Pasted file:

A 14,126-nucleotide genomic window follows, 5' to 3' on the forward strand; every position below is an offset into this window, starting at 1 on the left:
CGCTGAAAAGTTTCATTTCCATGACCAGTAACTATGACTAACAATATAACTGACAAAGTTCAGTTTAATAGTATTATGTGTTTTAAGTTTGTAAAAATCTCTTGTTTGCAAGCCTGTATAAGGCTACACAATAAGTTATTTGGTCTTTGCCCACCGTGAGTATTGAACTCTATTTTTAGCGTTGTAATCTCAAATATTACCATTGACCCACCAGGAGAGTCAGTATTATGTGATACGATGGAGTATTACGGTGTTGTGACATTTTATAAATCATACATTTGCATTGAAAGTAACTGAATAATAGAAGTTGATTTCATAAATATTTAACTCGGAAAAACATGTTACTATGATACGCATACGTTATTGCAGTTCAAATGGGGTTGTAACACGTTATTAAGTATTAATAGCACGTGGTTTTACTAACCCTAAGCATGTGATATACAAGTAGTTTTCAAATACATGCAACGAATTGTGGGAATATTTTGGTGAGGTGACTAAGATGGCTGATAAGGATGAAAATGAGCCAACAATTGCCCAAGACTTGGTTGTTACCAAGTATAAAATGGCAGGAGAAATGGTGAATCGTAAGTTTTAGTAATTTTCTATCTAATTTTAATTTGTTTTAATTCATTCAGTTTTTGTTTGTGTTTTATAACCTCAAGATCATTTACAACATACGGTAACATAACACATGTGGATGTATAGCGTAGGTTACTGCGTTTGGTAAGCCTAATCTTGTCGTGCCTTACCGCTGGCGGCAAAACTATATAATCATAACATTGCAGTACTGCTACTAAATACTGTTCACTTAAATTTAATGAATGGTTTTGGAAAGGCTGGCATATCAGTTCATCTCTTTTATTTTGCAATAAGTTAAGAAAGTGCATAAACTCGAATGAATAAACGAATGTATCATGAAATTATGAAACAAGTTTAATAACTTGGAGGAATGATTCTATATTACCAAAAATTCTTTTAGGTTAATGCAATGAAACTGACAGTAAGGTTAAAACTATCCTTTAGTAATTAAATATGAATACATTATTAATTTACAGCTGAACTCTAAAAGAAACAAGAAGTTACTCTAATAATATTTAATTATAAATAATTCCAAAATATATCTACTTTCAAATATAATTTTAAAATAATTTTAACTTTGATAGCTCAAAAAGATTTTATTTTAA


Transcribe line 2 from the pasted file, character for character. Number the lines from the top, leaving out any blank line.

CGCTGAAAAGTTTCATTTCCATGACCAGTAACTATGACTAACAATATAACTGACAAAGTTCAGTTTAATAGTATTATGTGTTTTAAGTTTGTAAAAATCTCTTGTTTGCAAGCCTGTATAAGGCTACACAATAAGTTATTTGGTCTTTGCCCACCGTGAGTATTGAACTCTATTTTTAGCGTTGTAATCTCAAATATTACCATTGACCCACCAGGAGAGTCAGTATTATGTGATACGATGGAGTATTACGGTGTTGTGACATTTTATAAATCATACATTTGCATTGAAAGTAACTGAATAATAGAAGTTGATTTCATAAATATTTAACTCGGAAAAACATGTTACTATGATACGCATACGTTATTGCAGTTCAAATGGGGTTGTAACACGTTATTAAGTATTAATAGCACGTGGTTTTACTAACCCTAAGCATGTGATATACAAGTAGTTTTCAAATACATGCAACGAATTGTGGGAATATTTTGGTGAGGTGACTAAGATGGCTGATAAGGATGAAAATGAGCCAACAATTGCCCAAGACTTGGTTGTTACCAAGTATAAAATGGCAGGAGAAATGGTGAATCGTAAGTTTTAGTAATTTTCTATCTAATTTTAATTTGTTTTAATTCATTCAGTTTTTGTTTGTGTTTTATAACCTCAAGATCATTTACAACATACGGTAACATAACACATGTGGATGTATAGCGTAGGTTACTGCGTTTGGTAAGCCTAATCTTGTCGTGCCTTACCGCTGGCGGCAAAACTATATAATCATAACATTGCAGTACTGCTACTAAATACTGTTCACTTAAATTTAATGAATGGTTTTGGAAAGGCTGGCATATCAGTTCATCTCTTTTATTTTGCAATAAGTTAAGAAAGTGCATAAACTCGAATGAATAAACGAATGTATCATGAAATTATGAAACAAGTTTAATAACTTGGAGGAATGATTCTATATTACCAAAAATTCTTTTAGGTTAATGCAATGAAACTGACAGTAAGGTTAAAACTATCCTTTAGTAATTAAATATGAATACATTATTAATTTACAGCTGAACTCTAAAAGAAACAAGAAGTTACTCTAATAATATTTAATTATAAATAATTCCAAAATATATCTACTTTCAAATATAATTTTAAAATAATTTTAACTTTGATAGCTCAAAAAGATTTTATTTTAA